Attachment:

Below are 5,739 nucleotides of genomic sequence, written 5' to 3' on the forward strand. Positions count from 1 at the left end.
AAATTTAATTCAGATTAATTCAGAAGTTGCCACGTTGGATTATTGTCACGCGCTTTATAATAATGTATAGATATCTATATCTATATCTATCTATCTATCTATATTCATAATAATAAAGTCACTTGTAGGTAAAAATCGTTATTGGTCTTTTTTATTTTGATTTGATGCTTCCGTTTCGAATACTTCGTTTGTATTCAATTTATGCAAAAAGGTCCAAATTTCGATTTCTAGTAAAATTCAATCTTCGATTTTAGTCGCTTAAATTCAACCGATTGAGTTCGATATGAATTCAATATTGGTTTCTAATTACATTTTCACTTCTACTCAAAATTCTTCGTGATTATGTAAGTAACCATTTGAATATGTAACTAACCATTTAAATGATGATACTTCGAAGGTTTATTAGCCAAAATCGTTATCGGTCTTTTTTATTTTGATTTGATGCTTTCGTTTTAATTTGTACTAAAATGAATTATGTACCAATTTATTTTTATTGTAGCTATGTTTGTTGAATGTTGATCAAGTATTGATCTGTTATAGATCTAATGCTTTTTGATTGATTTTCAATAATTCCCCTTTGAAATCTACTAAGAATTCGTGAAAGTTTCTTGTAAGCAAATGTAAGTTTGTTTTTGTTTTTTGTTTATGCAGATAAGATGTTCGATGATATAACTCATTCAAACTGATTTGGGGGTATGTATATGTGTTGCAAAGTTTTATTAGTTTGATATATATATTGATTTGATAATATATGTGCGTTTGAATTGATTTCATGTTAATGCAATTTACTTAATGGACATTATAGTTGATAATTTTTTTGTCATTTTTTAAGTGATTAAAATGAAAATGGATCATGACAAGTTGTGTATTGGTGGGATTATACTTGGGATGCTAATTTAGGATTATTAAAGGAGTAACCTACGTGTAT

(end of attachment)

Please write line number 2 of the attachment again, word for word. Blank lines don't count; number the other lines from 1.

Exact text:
AAATTTAATTCAGATTAATTCAGAAGTTGCCACGTTGGATTATTGTCACGCGCTTTATAATAATGTATAGATATCTATATCTATATCTATCTATCTATCTATATTCATAATAATAAAGTCACTTGTAGGTAAAAATCGTTATTGGTCTTTTTTATTTTGATTTGATGCTTCCGTTTCGAATACTTCGTTTGTATTCAATTTATGCAAAAAGGTCCAAATTTCGATTTCTAGTAAAATTCAATCTTCGATTTTAGTCGCTTAAATTCAACCGATTGAGTTCGATATGAATTCAATATTGGTTTCTAATTACATTTTCACTTCTACTCAAAATTCTTCGTGATTATGTAAGTAACCATTTGAATATGTAACTAACCATTTAAATGATGATACTTCGAAGGTTTATTAGCCAAAATCGTTATCGGTCTTTTTTATTTTGATTTGATGCTTTCGTTTTAATTTGTACTAAAATGAATTATGTACCAATTTATTTTTATTGTAGCTATGTTTGTTGAATGTTGATCAAGTATTGATCTGTTATAGATCTAATGCTTTTTGATTGATTTTCAATAATTCCCCTTTGAAATCTACTAAGAATTCGTGAAAGTTTCTTGTAAGCAAATGTAAGTTTGTTTTTGTTTTTTGTTTATGCAGATAAGATGTTCGATGATATAACTCATTCAAACTGATTTGGGGGTATGTATATGTGTTGCAAAGTTTTATTAGTTTGATATATATATTGATTTGATAATATATGTGCGTTTGAATTGATTTCATGTTAATGCAATTTACTTAATGGACATTATAGTTGATAATTTTTTTGTCATTTTTTAAGTGATTAAAATGAAAATGGATCATGACAAGTTGTGTATTGGTGGGATTATACTTGGGATGCTAATTTAGGATTATTAAAGGAGTAACCTACGTGTAT